On the next play versus Dallas, Graham swats left tackle Doug Free’s arms, beats him clean off the edge and gets a hit on Dak Prescott which results in an incompletion.

Next, Graham forces another incompletion, this time versus the Giants when he beats tackle Bobby Hart inside, gets right in Eli Manning’s face and forces him to throw the ball away.

Again versus Hart, Graham beats him around the edge and forces Manning to move off of his platform, stepping up and making an inaccurate throw that was intercepted by Malcolm Jenkins and returned for a touchdown. Another pretty big play but no credit on the stat sheet.

On the last play versus the Giants, Graham beats who else but Bobby Hart again, brings Manning to the ground but doesn’t get credit for the sack as it was called an incompletion. This also happened to be late in the fourth quarter with the Eagles holding onto a slim lead.

On the next two plays versus the Redskins, Graham causes the initial disruption that throws off the play and ultimately results in the sack of Kirk Cousins. Graham was the direct cause of both of these sacks and was credited with neither of them. On the first one, he drives right tackle Morgan Moses straight back into Cousins’ lap which allows Cox to pick up the sack.

On the second one, the very next play, Graham wins the edge, forcing Cousins to step right into the teeth of Cox and Bennie Logan.

Finding plays in which Graham made a significant impact was like looking for a skyscraper in a small farm town in Idaho. There were several other plays I could’ve chosen from in literally any game but I had to narrow it down. Many of the plays also occurred late or in key moments of games. What did Sidney Jones say about big time players and big time plays again?

Adding Context to Graham’s Season

As you add more and more context to Graham’s situation in 2016, the amount of chaos he created becomes that much more impressive. One of the most understated advantages that an offense has is unpredictability. An offense that is appropriately balanced between run and pass will keep a defense on its toes. Alternatively, when a team is nursing a large lead late in the game and its opponent is forced to throw the ball, it creates a level of predictability for the defense to take advantage of. This has a major impact on pass rushers as they can fire off the ball and get immediately into their rush. This helps explain why some pass rushers tend to have better seasons statistically when their team is performing well. In a losing effort or in close games, however, opposing offenses can remain balanced with their play calling. In this scenario, pass rushers must play or at least be mindful of the run before getting after the quarterback.

This may not seem like a major disadvantage; it may only take a pass rusher one second or less to determine that the offense is looking to throw the ball. When you consider, though, that it only takes a quarterback one and a half to three seconds to get the ball out of his hands, that extra half second it takes to recognize and react to a pass can be damning for the pass rush.

The Eagles played in a lot of close games in 2016. By my estimation, there were only five games in which the Eagles were able to make their opponent one dimensional on offense in the later stages of the game. In the other eleven games, they were either losing, facing offenses looking to run clock thereby minimizing pass rush opportunities or were in a tightly contested contest where the opposing offense was able to maintain balance, adding that extra level of unpredictability. When you factor in that Graham played the majority of this past season under these circumstances, his production appears much more impressive.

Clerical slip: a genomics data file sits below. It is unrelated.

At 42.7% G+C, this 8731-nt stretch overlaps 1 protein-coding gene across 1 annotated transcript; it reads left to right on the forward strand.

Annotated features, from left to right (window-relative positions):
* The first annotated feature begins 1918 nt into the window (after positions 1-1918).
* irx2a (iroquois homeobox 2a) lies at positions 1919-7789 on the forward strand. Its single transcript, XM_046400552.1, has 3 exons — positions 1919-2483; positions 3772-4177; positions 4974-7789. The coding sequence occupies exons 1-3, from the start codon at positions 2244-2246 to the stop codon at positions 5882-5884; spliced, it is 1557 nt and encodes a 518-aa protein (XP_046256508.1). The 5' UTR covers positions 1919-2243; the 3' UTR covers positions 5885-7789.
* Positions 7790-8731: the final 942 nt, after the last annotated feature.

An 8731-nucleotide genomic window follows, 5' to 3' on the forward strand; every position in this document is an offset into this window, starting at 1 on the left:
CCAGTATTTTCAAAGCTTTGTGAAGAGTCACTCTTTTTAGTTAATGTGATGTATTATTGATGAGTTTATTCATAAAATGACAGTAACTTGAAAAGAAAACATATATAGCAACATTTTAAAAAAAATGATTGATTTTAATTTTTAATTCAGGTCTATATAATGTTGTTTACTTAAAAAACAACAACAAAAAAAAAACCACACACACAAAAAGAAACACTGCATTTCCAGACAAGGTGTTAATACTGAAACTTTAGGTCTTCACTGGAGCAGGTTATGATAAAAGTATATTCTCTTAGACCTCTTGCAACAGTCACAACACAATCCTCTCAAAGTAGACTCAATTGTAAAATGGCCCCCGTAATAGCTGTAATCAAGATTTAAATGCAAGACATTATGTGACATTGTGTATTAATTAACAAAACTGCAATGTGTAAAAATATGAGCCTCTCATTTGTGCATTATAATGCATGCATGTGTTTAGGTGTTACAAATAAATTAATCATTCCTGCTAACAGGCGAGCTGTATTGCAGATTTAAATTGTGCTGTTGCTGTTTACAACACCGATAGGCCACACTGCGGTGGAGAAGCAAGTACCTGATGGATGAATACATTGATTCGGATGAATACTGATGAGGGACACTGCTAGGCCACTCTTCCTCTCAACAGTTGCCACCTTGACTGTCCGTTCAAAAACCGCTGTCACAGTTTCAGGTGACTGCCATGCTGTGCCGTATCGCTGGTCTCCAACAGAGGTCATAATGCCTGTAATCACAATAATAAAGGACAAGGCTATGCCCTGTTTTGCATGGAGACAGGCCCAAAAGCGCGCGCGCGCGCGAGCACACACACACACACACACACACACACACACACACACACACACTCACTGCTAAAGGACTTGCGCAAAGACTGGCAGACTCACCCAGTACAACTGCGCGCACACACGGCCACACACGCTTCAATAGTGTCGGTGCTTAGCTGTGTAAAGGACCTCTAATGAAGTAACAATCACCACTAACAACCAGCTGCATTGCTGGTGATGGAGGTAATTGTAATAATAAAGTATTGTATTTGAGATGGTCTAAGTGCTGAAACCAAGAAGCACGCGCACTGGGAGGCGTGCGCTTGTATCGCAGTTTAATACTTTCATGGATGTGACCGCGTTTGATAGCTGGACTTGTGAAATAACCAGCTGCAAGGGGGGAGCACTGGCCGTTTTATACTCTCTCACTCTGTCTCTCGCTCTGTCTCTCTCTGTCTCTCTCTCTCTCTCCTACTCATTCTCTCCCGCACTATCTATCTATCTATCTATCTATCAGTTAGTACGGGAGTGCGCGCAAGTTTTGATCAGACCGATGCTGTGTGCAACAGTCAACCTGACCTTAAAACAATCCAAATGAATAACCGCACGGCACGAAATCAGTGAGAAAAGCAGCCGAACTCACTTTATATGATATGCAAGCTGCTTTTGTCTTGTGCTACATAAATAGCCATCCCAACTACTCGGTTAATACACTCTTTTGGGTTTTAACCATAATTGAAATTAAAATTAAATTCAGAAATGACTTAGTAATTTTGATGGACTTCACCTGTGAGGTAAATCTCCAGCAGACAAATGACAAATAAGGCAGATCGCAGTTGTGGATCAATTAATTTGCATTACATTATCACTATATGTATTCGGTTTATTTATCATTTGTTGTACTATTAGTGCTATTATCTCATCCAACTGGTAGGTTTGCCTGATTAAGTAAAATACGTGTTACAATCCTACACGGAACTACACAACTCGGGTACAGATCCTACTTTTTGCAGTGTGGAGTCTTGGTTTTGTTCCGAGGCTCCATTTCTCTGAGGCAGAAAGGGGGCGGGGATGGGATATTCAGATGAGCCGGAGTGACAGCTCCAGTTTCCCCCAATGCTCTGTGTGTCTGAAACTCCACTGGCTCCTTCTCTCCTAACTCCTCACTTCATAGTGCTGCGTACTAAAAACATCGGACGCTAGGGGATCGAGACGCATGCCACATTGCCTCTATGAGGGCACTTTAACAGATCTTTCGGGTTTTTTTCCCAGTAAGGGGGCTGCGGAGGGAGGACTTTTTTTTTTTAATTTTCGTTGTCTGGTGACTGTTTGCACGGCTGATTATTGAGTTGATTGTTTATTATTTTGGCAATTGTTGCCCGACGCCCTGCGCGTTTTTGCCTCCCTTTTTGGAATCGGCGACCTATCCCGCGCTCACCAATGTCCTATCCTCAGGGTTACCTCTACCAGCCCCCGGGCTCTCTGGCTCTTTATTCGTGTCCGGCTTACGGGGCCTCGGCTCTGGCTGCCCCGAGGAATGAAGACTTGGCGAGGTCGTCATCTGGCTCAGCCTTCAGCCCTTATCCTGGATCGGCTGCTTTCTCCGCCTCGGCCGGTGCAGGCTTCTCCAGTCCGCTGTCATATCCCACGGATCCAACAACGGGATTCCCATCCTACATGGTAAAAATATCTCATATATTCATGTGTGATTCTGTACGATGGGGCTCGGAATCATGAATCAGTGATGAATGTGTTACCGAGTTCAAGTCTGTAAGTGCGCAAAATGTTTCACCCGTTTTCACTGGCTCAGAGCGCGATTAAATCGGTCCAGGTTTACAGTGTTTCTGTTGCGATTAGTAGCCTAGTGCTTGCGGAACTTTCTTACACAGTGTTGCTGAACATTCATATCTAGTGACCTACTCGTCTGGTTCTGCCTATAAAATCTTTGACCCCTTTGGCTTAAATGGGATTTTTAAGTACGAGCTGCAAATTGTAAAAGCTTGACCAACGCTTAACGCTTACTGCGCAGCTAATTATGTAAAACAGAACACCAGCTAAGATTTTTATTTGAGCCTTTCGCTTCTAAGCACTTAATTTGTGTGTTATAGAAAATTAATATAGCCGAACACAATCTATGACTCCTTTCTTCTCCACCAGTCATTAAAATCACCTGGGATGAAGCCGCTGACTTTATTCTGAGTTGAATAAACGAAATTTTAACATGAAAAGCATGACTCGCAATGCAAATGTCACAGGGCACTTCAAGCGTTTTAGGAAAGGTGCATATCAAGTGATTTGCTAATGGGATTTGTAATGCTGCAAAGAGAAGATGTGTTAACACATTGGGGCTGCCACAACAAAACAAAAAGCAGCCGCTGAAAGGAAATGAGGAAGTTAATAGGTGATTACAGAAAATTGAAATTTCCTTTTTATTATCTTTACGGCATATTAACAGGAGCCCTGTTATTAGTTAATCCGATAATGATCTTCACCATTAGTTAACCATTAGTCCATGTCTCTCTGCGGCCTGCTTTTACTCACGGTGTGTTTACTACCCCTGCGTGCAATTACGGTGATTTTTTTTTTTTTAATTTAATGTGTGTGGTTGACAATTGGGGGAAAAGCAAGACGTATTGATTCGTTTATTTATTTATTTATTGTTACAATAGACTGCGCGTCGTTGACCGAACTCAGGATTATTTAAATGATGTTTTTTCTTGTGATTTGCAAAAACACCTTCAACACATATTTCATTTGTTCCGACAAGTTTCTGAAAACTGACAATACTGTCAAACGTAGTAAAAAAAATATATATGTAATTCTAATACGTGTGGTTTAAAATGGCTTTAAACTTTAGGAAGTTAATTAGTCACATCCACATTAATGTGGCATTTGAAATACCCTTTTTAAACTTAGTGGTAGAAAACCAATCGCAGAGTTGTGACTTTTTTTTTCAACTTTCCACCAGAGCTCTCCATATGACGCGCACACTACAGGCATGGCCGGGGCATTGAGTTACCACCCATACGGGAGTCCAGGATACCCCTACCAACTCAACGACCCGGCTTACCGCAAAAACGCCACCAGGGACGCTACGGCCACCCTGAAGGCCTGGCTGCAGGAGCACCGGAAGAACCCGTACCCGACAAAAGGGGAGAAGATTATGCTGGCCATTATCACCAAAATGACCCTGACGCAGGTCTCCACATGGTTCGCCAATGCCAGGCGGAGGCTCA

Lastly, a good pass rush complements itself. Graham’s productivity in 2016 created one-on-one matchups elsewhere along the defensive line. Unfortunately, aside from Cox, no other rushers along the defensive line were able to consistently take advantage of this, much less reciprocate it for Graham. In addition, just like a good pass rush complements itself, so too does a good secondary. Just like a half second delay can be devastating to a pass rush, if the secondary can force the quarterback to hold the ball for an extra half second, it can have the opposite effect. Graham had none of this in 2016.

As a pass rusher, Graham played the majority of the season at a distinct disadvantage and, according to PFF, still produced better than all but one other player in the league. Sacks do not come to fruition without disruption but consistent disruption can lead to more sacks. Graham is only entering his second year in Jim Schwartz’s defense, the first defense in the last four years that actually matches up well with his strengths as a player. If Graham can continue to be as disruptive as he was in 2016, the sacks will eventually come. But remember, disruption is the actual production.

Graham may not officially be requesting more money from the Eagles but, given his current salary and level of production, there is zero doubt that he deserves it. As they head into the 2017 season, the Eagles are facing a difficult cap situation and may not have the resources to re-work Graham’s deal. Hopefully, though, they recognize his commitment to the organization and reward him as soon as they are able to.